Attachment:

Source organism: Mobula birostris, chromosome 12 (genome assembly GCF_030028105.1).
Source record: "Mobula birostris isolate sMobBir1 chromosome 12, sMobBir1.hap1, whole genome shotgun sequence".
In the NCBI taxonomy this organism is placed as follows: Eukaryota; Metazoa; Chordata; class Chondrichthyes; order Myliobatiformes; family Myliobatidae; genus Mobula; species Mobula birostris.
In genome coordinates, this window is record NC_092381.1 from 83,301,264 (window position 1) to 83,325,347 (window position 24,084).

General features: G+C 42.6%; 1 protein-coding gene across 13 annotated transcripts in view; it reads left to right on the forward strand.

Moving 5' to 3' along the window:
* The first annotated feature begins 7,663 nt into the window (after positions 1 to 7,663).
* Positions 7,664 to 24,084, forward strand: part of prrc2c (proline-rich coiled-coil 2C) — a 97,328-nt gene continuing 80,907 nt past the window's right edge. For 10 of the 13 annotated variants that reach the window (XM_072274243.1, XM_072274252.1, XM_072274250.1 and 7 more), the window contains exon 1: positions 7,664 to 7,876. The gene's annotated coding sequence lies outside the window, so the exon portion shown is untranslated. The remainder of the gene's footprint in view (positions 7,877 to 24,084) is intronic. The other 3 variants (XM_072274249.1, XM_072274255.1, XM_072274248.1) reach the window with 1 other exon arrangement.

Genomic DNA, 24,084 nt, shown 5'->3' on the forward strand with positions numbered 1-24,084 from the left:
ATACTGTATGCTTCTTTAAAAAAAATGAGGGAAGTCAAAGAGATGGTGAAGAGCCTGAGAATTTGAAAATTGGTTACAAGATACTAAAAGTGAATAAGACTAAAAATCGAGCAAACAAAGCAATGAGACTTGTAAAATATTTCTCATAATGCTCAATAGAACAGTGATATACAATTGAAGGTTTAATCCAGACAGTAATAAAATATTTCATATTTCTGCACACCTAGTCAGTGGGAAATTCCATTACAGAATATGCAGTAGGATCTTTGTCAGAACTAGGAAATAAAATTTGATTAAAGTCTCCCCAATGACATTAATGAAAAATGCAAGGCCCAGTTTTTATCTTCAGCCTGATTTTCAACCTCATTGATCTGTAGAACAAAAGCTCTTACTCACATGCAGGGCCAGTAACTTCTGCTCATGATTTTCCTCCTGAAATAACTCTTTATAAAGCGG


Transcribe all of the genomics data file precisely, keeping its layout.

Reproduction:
Source organism: Mobula birostris, chromosome 12 (genome assembly GCF_030028105.1).
Source record: "Mobula birostris isolate sMobBir1 chromosome 12, sMobBir1.hap1, whole genome shotgun sequence".
In the NCBI taxonomy this organism is placed as follows: Eukaryota; Metazoa; Chordata; class Chondrichthyes; order Myliobatiformes; family Myliobatidae; genus Mobula; species Mobula birostris.
In genome coordinates, this window is record NC_092381.1 from 83,301,264 (window position 1) to 83,325,347 (window position 24,084).

General features: G+C 42.6%; 1 protein-coding gene across 13 annotated transcripts in view; it reads left to right on the forward strand.

Moving 5' to 3' along the window:
* The first annotated feature begins 7,663 nt into the window (after positions 1 to 7,663).
* Positions 7,664 to 24,084, forward strand: part of prrc2c (proline-rich coiled-coil 2C) — a 97,328-nt gene continuing 80,907 nt past the window's right edge. For 10 of the 13 annotated variants that reach the window (XM_072274243.1, XM_072274252.1, XM_072274250.1 and 7 more), the window contains exon 1: positions 7,664 to 7,876. The gene's annotated coding sequence lies outside the window, so the exon portion shown is untranslated. The remainder of the gene's footprint in view (positions 7,877 to 24,084) is intronic. The other 3 variants (XM_072274249.1, XM_072274255.1, XM_072274248.1) reach the window with 1 other exon arrangement.

Genomic DNA, 24,084 nt, shown 5'->3' on the forward strand with positions numbered 1-24,084 from the left:
ATACTGTATGCTTCTTTAAAAAAAATGAGGGAAGTCAAAGAGATGGTGAAGAGCCTGAGAATTTGAAAATTGGTTACAAGATACTAAAAGTGAATAAGACTAAAAATCGAGCAAACAAAGCAATGAGACTTGTAAAATATTTCTCATAATGCTCAATAGAACAGTGATATACAATTGAAGGTTTAATCCAGACAGTAATAAAATATTTCATATTTCTGCACACCTAGTCAGTGGGAAATTCCATTACAGAATATGCAGTAGGATCTTTGTCAGAACTAGGAAATAAAATTTGATTAAAGTCTCCCCAATGACATTAATGAAAAATGCAAGGCCCAGTTTTTATCTTCAGCCTGATTTTCAACCTCATTGATCTGTAGAACAAAAGCTCTTACTCACATGCAGGGCCAGTAACTTCTGCTCATGATTTTCCTCCTGAAATAACTCTTTATAAAGCGG